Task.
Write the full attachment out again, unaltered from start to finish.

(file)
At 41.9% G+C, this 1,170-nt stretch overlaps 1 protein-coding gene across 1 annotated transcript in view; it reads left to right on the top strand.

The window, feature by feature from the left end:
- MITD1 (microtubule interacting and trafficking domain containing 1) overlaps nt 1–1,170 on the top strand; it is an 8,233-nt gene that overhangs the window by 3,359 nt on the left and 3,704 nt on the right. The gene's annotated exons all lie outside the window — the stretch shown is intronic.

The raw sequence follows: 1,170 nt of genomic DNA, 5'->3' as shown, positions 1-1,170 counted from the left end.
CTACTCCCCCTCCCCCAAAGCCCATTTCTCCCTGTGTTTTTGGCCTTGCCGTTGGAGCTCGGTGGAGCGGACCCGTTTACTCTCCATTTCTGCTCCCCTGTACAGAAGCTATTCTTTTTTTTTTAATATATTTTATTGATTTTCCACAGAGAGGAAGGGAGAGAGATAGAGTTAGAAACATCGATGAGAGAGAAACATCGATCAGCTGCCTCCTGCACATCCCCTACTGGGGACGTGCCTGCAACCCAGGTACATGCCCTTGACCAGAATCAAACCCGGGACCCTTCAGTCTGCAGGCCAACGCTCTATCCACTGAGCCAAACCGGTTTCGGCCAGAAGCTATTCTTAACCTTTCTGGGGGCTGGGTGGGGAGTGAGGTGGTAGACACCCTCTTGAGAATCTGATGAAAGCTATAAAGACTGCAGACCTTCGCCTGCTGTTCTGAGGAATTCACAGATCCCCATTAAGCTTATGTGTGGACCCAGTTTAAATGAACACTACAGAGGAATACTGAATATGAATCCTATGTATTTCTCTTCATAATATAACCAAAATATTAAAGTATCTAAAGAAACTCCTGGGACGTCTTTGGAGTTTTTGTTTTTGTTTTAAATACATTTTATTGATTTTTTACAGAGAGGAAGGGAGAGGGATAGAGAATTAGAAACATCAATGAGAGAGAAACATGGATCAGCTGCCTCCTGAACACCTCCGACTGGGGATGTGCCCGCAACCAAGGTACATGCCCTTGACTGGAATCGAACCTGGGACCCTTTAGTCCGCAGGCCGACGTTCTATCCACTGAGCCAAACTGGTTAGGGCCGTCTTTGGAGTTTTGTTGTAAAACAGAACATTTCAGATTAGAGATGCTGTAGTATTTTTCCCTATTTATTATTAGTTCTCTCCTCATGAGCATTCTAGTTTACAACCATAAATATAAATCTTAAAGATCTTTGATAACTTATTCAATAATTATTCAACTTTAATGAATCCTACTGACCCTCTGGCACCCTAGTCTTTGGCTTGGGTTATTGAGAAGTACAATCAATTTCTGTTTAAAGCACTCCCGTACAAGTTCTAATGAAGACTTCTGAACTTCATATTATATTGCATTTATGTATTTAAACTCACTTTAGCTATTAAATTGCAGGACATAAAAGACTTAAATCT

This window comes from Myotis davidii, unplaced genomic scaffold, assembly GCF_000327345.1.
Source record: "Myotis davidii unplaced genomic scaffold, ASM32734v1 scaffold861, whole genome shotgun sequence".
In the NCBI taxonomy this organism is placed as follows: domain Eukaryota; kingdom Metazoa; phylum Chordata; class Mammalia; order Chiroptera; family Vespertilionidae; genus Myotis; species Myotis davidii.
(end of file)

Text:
At 41.9% G+C, this 1,170-nt stretch overlaps 1 protein-coding gene across 1 annotated transcript in view; it reads left to right on the top strand.

The window, feature by feature from the left end:
- MITD1 (microtubule interacting and trafficking domain containing 1) overlaps nt 1–1,170 on the top strand; it is an 8,233-nt gene that overhangs the window by 3,359 nt on the left and 3,704 nt on the right. The gene's annotated exons all lie outside the window — the stretch shown is intronic.

The raw sequence follows: 1,170 nt of genomic DNA, 5'->3' as shown, positions 1-1,170 counted from the left end.
CTACTCCCCCTCCCCCAAAGCCCATTTCTCCCTGTGTTTTTGGCCTTGCCGTTGGAGCTCGGTGGAGCGGACCCGTTTACTCTCCATTTCTGCTCCCCTGTACAGAAGCTATTCTTTTTTTTTTAATATATTTTATTGATTTTCCACAGAGAGGAAGGGAGAGAGATAGAGTTAGAAACATCGATGAGAGAGAAACATCGATCAGCTGCCTCCTGCACATCCCCTACTGGGGACGTGCCTGCAACCCAGGTACATGCCCTTGACCAGAATCAAACCCGGGACCCTTCAGTCTGCAGGCCAACGCTCTATCCACTGAGCCAAACCGGTTTCGGCCAGAAGCTATTCTTAACCTTTCTGGGGGCTGGGTGGGGAGTGAGGTGGTAGACACCCTCTTGAGAATCTGATGAAAGCTATAAAGACTGCAGACCTTCGCCTGCTGTTCTGAGGAATTCACAGATCCCCATTAAGCTTATGTGTGGACCCAGTTTAAATGAACACTACAGAGGAATACTGAATATGAATCCTATGTATTTCTCTTCATAATATAACCAAAATATTAAAGTATCTAAAGAAACTCCTGGGACGTCTTTGGAGTTTTTGTTTTTGTTTTAAATACATTTTATTGATTTTTTACAGAGAGGAAGGGAGAGGGATAGAGAATTAGAAACATCAATGAGAGAGAAACATGGATCAGCTGCCTCCTGAACACCTCCGACTGGGGATGTGCCCGCAACCAAGGTACATGCCCTTGACTGGAATCGAACCTGGGACCCTTTAGTCCGCAGGCCGACGTTCTATCCACTGAGCCAAACTGGTTAGGGCCGTCTTTGGAGTTTTGTTGTAAAACAGAACATTTCAGATTAGAGATGCTGTAGTATTTTTCCCTATTTATTATTAGTTCTCTCCTCATGAGCATTCTAGTTTACAACCATAAATATAAATCTTAAAGATCTTTGATAACTTATTCAATAATTATTCAACTTTAATGAATCCTACTGACCCTCTGGCACCCTAGTCTTTGGCTTGGGTTATTGAGAAGTACAATCAATTTCTGTTTAAAGCACTCCCGTACAAGTTCTAATGAAGACTTCTGAACTTCATATTATATTGCATTTATGTATTTAAACTCACTTTAGCTATTAAATTGCAGGACATAAAAGACTTAAATCT

This window comes from Myotis davidii, unplaced genomic scaffold, assembly GCF_000327345.1.
Source record: "Myotis davidii unplaced genomic scaffold, ASM32734v1 scaffold861, whole genome shotgun sequence".
In the NCBI taxonomy this organism is placed as follows: domain Eukaryota; kingdom Metazoa; phylum Chordata; class Mammalia; order Chiroptera; family Vespertilionidae; genus Myotis; species Myotis davidii.